Growing a business is hard work—especially if you don’t have the resources you need. And if you belong to a minority or economically disadvantaged group, you could face added challenges due to your gender, location and economic situation. Luckily, the federal government offers help through Small Business Administration (SBA) certifications.
The SBA sets aside 23% of federal contracting projects annually for smaller, disadvantaged businesses. However, to be eligible to apply for the contracting programs you must be certified for one of the four programs the SBA offers to different groups, including minorities, veterans, and women.
There are many certifications to consider, and the first step is figuring out which one makes the most sense for your business.
How do I qualify for an SBA certification?
Some of the qualifications are different depending on which certification you are seeking, but generally, you must satisfy the following requirements:
- Your business must be “small.” Use the SBA’s Size Standards Tool to learn if you fit into this category.
- A US citizen who is part of a disadvantaged group must own or control at least 51% of the business.
- Management and operations must be carried out by a disadvantaged person who is a US citizen.
- Some certifications require the owner to also be socially or economically disadvantaged.
What are the different types of SBA certifications?
There are several categories of SBA certifications. Let’s take a look at the different programs, what they offer, and their unique qualifications.
8(a) Business Development program
At least 5% of federal contract dollars is earmarked annually for businesses certified through the 8(a) Business Development program. Businesses can apply for the certification once, and if approved, they receive 9 years of development assistance and can compete for contract jobs.
During the 9 years you can participate in mentor programs, undergo business ownership training, and receive counseling to help advance your entrepreneurial career.
You must have a net worth less than or equal to $750,000 and an average adjusted gross income of $350,000 or less for three years. Your business must also demonstrate good character and show potential for success in these government contracts.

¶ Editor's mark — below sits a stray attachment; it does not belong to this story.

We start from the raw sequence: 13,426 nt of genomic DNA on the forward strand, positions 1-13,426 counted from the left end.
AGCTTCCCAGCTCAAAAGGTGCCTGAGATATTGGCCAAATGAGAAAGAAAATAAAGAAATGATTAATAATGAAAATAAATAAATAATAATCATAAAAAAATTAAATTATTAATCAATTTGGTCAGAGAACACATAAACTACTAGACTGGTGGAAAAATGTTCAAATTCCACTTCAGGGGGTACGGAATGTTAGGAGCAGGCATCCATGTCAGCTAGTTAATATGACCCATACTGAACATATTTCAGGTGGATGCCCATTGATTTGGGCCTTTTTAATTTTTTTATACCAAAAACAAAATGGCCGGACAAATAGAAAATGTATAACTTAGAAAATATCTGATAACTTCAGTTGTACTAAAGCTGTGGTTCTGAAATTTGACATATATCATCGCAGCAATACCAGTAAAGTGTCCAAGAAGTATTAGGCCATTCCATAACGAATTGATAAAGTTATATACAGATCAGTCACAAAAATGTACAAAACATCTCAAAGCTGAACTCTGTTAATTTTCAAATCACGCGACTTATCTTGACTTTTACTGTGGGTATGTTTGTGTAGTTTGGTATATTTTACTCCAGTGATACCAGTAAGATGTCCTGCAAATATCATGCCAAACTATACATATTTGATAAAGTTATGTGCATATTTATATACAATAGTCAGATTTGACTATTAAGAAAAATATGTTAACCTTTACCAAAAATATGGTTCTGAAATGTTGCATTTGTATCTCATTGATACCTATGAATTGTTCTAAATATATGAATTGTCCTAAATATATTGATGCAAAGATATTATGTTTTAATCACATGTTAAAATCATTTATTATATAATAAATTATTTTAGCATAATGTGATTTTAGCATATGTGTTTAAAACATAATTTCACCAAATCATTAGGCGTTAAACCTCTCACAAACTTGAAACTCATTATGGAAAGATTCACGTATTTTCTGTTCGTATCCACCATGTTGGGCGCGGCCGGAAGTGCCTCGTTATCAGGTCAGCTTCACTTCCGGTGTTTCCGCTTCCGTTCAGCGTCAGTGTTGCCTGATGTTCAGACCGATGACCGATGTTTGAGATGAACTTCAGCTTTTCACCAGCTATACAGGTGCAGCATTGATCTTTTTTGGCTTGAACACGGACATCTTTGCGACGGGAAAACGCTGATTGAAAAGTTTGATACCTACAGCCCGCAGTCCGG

HUBZone SBA certification
The second SBA certification for minority groups aims to award 3% of federal contracts to ventures located in historically underutilized business zones—known as HUBZones.
A HUBZone certification gets you limited competition for certain government contracts and preferential consideration in other full contract competitions. You also get a 10% price evaluation preference in these opportunities.
The program also gives you the opportunity to compete for “set-aside contracts.” These are broken into two categories:
- Competitive: When at least two small businesses can satisfy the contract requirements, the government sets it aside exclusively for small businesses. This usually happens for all government contracts under $150,000.
- Sole source: These contracts can be issued without a bidding process. This usually happens when a single business can fulfill the contract.
To get HUBZone certified, your headquarters and at least 35% of your employees must be located in a HUBZone. You’ll need to re-certify for the program once a year, and a full review will be required every 3 years.
Service-Disabled, Veteran-Owned small business (SDVOSB)
If you qualify for the SDVOSB SBA certification, you can apply for the 3% of set-aside contracts, receive business training and financial assistance, and access counseling services for your business needs.
As the program’s name implies, you must have a service-connected disability to participate. Getting certified is fairly easy, all you have to do is update the socio-economic status section of your business profile at SAM.gov. The certification is good for 3 years.
Woman-Owned Small Business (WOSB)
Women-owned small businesses who are WOSB-certified gain access to the 5% of federal contracting projects that are set aside for the program each year and come with limited competition.
Recently, the SBA improved the certification process to make it easier for women-owned businesses to get certified. All you need to do is visit the SBA’s free self-certify site to determine if you’re eligible and complete the process. The WOSB certification requires a renewal every 3 years.
Note: The former online self-certification process is still an option, but only through October 15, 2020.
You can also use a third party to get certified, and can choose from one of the approved organizations:
- El Paso Hispanic Chamber of Commerce
- National Women Business Owners Corporation
- U.S. Women’s Chamber of Commerce
- Women’s Business Enterprise National Council
Taking advantage of the SBA certification benefits
If you qualify for any of the programs we discussed, it’s in your best interest to get certified and begin reaping the rewards of your new status. Take part in the mentor programs, training, and yes, government set-aside contracts.
Once you’re certified you can use the certification logo on your marketing materials. This gives you a leg up when it comes to customer appeal.
One last note: The perks may be great, but they come with renewal dates. Remember to pay attention and prevent any lapse in your certification, or you’ll lose those great business development benefits.